The Olympia burglary was not the first time someone managed to steal a hard drive containing personal information from a WSU department.

On a Monday morning in October 2013, employees returned to an office in WSU’s School of Biological Sciences on the Pullman campus and discovered four hard drives had been stolen over the weekend along with other items.

One employee reported the burglary to campus police, saying someone had rifled through her desk and taken a brand-new Dell computer monitor, as well as keys to a filing cabinet and her bag of Reese’s peanut butter cups. There was no evidence of a forced entry.

The employee was later placed on paid administrative leave because, school officials said, she had violated a cybersecurity policy by storing confidential data on an unsecured hard drive.

According to a report by the state attorney general’s office, which The Spokesman-Review obtained through a public records request, one of the stolen drives was known to contain the names and Social Security numbers of 108 school employees and former employees, and the same information for one former student. Payroll data on 263 other employees was compromised, too, but university officials didn’t know if it included anything that would be useful for identity thieves.

School officials acted quickly. The locks on the office were changed hours after the burglary was discovered. Passwords were changed and devices were encrypted. And, according to the attorney general’s office report, then-WSU President Elson Floyd ordered that all potential victims be notified by the following day.

A college dean, Daryll DeWald, who is now the chancellor of WSU’s Spokane campus, decided notification emails should be sent from his account so recipients would be less likely to mistake them for spam or a “phishing” attempt. The school mailed letters, too, and recommended victims freeze their credit with the three major reporting agencies.

“We are notifying you, so you can take action along with our efforts to minimize or eliminate potential harm,” the letters stated. “Because this is a serious incident, we strongly encourage you to take action now to help prevent and detect any misuse of your information.”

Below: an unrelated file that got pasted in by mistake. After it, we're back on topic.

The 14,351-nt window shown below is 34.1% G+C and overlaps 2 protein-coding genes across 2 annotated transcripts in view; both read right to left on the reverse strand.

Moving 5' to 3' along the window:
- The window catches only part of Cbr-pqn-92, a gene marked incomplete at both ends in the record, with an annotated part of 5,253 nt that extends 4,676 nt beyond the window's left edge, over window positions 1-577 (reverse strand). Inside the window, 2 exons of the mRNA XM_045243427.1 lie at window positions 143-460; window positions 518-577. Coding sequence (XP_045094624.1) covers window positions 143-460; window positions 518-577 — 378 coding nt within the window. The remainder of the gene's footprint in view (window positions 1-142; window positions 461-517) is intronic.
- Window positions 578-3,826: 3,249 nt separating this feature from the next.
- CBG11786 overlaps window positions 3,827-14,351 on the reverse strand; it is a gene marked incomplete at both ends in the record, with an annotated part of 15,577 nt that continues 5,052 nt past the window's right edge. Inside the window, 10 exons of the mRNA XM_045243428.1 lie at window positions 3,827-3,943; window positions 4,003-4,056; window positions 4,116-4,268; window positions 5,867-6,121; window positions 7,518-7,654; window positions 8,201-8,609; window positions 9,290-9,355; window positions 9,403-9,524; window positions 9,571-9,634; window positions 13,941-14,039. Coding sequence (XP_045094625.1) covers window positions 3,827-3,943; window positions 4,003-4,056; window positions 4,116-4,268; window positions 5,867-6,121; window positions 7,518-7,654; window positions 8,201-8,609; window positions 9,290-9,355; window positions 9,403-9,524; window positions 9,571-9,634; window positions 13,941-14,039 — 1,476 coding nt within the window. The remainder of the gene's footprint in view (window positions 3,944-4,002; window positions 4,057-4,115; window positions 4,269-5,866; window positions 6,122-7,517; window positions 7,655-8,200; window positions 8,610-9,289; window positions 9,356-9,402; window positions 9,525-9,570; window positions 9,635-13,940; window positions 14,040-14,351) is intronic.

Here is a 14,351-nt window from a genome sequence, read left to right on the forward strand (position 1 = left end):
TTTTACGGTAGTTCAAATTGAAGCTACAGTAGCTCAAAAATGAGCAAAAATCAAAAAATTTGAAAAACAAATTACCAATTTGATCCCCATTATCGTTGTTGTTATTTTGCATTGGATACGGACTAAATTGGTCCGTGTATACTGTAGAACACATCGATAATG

So why didn’t WSU notify the potential victims of the Olympia burglary more quickly? Several reasons, said Phil Weiler, the university’s vice president for marketing and communications.

For one, most of the information on the hard drive was stored in relational databases, Weiler said in an email. “We had to associate groups of names with addresses and Social Security numbers. This took a considerable amount of time and expertise from an outside firm.”

The hard drive was used to back up data stored at the Olympia research center. Using copies of that data, the security company Navigant employed a “brute force” method – basically, trial and error – to decrypt each file and figure out who was likely at risk.

“This task alone took a number of days,” Weiler said. “We also needed to print approximately 1.2 million individual letters and coordinate mailing with an outside mail house, arrange for credit monitoring for all individuals, stand up an outside call center to handle inquiries, coordinate with state agencies, develop scripts for WSU’s front counter staff in the event that they received calls (and) build the website.”

WSU working on cybersecurity

Sasi Pillay, WSU’s vice president for information technology services, said the school is constantly working to improve its cybersecurity.

“I always talk about IT security as a journey,” he said. “It’s not a destination. It’s not a place where you can arrive and everything is fine.”

He and chief security officer Tom Ambrosi said they’re taking a multifaceted approach that involves educating all students, faculty and staff about various types of cyberattacks. The most common at WSU, Ambrosi said, are “phishing” schemes in which hackers use phony emails to trick people into handing over sensitive information.

Some of them, he said, are “very targeted phishing attacks against specific individuals depending on what they’re after, whether it’s research or something else.

“We see a lot of those attempts. We see a lot of those every day.”

Additionally, Pillay said, WSU will require deans, chancellors, vice presidents and other higher-ups to keep better tabs on information stored by their departments. That way, he said, it will be easier for the IT department to spot vulnerabilities – like a storage locker in Olympia.